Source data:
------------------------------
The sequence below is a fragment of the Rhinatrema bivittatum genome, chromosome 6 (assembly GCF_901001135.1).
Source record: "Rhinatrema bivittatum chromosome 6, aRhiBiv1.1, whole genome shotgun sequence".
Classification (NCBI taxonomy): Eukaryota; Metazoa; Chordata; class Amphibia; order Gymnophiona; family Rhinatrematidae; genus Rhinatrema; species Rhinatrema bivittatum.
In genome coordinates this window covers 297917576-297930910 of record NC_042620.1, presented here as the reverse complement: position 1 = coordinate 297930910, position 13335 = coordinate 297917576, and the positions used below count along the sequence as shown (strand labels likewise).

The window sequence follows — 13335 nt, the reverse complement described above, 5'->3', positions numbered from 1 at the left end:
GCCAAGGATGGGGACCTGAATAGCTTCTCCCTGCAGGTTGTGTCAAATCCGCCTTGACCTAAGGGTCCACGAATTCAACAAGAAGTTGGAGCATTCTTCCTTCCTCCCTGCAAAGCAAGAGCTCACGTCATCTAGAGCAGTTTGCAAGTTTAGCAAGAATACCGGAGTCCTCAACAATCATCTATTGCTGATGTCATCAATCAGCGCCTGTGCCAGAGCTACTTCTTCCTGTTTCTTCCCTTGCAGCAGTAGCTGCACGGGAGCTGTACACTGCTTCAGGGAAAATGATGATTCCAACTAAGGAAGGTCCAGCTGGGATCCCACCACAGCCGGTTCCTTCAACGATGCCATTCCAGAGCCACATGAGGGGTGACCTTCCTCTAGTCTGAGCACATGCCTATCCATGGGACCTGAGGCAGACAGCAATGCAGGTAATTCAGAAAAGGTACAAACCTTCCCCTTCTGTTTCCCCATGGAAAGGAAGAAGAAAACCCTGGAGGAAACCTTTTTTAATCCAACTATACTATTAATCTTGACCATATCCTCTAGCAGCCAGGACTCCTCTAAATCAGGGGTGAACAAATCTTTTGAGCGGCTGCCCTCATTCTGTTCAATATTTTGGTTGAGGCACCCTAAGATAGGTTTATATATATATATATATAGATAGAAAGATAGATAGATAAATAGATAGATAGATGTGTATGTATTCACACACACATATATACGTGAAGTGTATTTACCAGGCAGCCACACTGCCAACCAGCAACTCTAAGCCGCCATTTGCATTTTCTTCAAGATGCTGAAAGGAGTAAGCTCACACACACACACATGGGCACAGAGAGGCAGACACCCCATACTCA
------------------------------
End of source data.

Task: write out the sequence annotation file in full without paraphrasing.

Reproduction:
The sequence below is a fragment of the Rhinatrema bivittatum genome, chromosome 6 (assembly GCF_901001135.1).
Source record: "Rhinatrema bivittatum chromosome 6, aRhiBiv1.1, whole genome shotgun sequence".
Classification (NCBI taxonomy): Eukaryota; Metazoa; Chordata; class Amphibia; order Gymnophiona; family Rhinatrematidae; genus Rhinatrema; species Rhinatrema bivittatum.
In genome coordinates this window covers 297917576-297930910 of record NC_042620.1, presented here as the reverse complement: position 1 = coordinate 297930910, position 13335 = coordinate 297917576, and the positions used below count along the sequence as shown (strand labels likewise).

The window sequence follows — 13335 nt, the reverse complement described above, 5'->3', positions numbered from 1 at the left end:
GCCAAGGATGGGGACCTGAATAGCTTCTCCCTGCAGGTTGTGTCAAATCCGCCTTGACCTAAGGGTCCACGAATTCAACAAGAAGTTGGAGCATTCTTCCTTCCTCCCTGCAAAGCAAGAGCTCACGTCATCTAGAGCAGTTTGCAAGTTTAGCAAGAATACCGGAGTCCTCAACAATCATCTATTGCTGATGTCATCAATCAGCGCCTGTGCCAGAGCTACTTCTTCCTGTTTCTTCCCTTGCAGCAGTAGCTGCACGGGAGCTGTACACTGCTTCAGGGAAAATGATGATTCCAACTAAGGAAGGTCCAGCTGGGATCCCACCACAGCCGGTTCCTTCAACGATGCCATTCCAGAGCCACATGAGGGGTGACCTTCCTCTAGTCTGAGCACATGCCTATCCATGGGACCTGAGGCAGACAGCAATGCAGGTAATTCAGAAAAGGTACAAACCTTCCCCTTCTGTTTCCCCATGGAAAGGAAGAAGAAAACCCTGGAGGAAACCTTTTTTAATCCAACTATACTATTAATCTTGACCATATCCTCTAGCAGCCAGGACTCCTCTAAATCAGGGGTGAACAAATCTTTTGAGCGGCTGCCCTCATTCTGTTCAATATTTTGGTTGAGGCACCCTAAGATAGGTTTATATATATATATATATAGATAGAAAGATAGATAGATAAATAGATAGATAGATGTGTATGTATTCACACACACATATATACGTGAAGTGTATTTACCAGGCAGCCACACTGCCAACCAGCAACTCTAAGCCGCCATTTGCATTTTCTTCAAGATGCTGAAAGGAGTAAGCTCACACACACACACATGGGCACAGAGAGGCAGACACCCCATACTCA